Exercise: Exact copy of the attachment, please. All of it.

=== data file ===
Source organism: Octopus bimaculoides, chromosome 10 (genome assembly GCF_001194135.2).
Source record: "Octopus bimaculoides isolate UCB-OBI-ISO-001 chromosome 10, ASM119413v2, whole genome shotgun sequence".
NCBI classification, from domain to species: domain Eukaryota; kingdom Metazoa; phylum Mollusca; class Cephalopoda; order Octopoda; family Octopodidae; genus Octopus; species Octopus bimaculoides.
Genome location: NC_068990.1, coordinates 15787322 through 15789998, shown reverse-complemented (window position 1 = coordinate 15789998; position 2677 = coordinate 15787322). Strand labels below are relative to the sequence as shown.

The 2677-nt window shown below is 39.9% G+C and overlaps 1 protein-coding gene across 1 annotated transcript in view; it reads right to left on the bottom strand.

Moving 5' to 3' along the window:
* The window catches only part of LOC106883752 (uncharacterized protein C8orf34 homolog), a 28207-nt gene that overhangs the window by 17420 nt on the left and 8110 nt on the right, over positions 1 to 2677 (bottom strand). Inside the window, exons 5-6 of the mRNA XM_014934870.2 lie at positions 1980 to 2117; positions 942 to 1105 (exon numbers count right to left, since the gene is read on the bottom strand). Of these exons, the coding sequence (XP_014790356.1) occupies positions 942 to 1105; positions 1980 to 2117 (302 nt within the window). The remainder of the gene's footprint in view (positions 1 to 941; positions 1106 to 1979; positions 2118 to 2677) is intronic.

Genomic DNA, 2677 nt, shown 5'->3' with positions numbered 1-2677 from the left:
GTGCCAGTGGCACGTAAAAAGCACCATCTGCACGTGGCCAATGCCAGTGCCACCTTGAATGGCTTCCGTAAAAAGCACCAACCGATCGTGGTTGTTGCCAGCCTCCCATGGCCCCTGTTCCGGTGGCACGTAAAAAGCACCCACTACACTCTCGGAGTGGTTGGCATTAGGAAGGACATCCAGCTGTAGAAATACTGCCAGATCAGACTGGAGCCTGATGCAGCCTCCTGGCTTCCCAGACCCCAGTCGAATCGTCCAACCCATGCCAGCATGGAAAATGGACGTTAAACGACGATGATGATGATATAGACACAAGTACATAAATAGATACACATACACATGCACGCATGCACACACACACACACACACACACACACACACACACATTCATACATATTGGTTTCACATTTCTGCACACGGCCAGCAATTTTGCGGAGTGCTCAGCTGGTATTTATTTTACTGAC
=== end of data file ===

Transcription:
Source organism: Octopus bimaculoides, chromosome 10 (genome assembly GCF_001194135.2).
Source record: "Octopus bimaculoides isolate UCB-OBI-ISO-001 chromosome 10, ASM119413v2, whole genome shotgun sequence".
NCBI classification, from domain to species: domain Eukaryota; kingdom Metazoa; phylum Mollusca; class Cephalopoda; order Octopoda; family Octopodidae; genus Octopus; species Octopus bimaculoides.
Genome location: NC_068990.1, coordinates 15787322 through 15789998, shown reverse-complemented (window position 1 = coordinate 15789998; position 2677 = coordinate 15787322). Strand labels below are relative to the sequence as shown.

The 2677-nt window shown below is 39.9% G+C and overlaps 1 protein-coding gene across 1 annotated transcript in view; it reads right to left on the bottom strand.

Moving 5' to 3' along the window:
* The window catches only part of LOC106883752 (uncharacterized protein C8orf34 homolog), a 28207-nt gene that overhangs the window by 17420 nt on the left and 8110 nt on the right, over positions 1 to 2677 (bottom strand). Inside the window, exons 5-6 of the mRNA XM_014934870.2 lie at positions 1980 to 2117; positions 942 to 1105 (exon numbers count right to left, since the gene is read on the bottom strand). Of these exons, the coding sequence (XP_014790356.1) occupies positions 942 to 1105; positions 1980 to 2117 (302 nt within the window). The remainder of the gene's footprint in view (positions 1 to 941; positions 1106 to 1979; positions 2118 to 2677) is intronic.

Genomic DNA, 2677 nt, shown 5'->3' with positions numbered 1-2677 from the left:
GTGCCAGTGGCACGTAAAAAGCACCATCTGCACGTGGCCAATGCCAGTGCCACCTTGAATGGCTTCCGTAAAAAGCACCAACCGATCGTGGTTGTTGCCAGCCTCCCATGGCCCCTGTTCCGGTGGCACGTAAAAAGCACCCACTACACTCTCGGAGTGGTTGGCATTAGGAAGGACATCCAGCTGTAGAAATACTGCCAGATCAGACTGGAGCCTGATGCAGCCTCCTGGCTTCCCAGACCCCAGTCGAATCGTCCAACCCATGCCAGCATGGAAAATGGACGTTAAACGACGATGATGATGATATAGACACAAGTACATAAATAGATACACATACACATGCACGCATGCACACACACACACACACACACACACACACACACACATTCATACATATTGGTTTCACATTTCTGCACACGGCCAGCAATTTTGCGGAGTGCTCAGCTGGTATTTATTTTACTGAC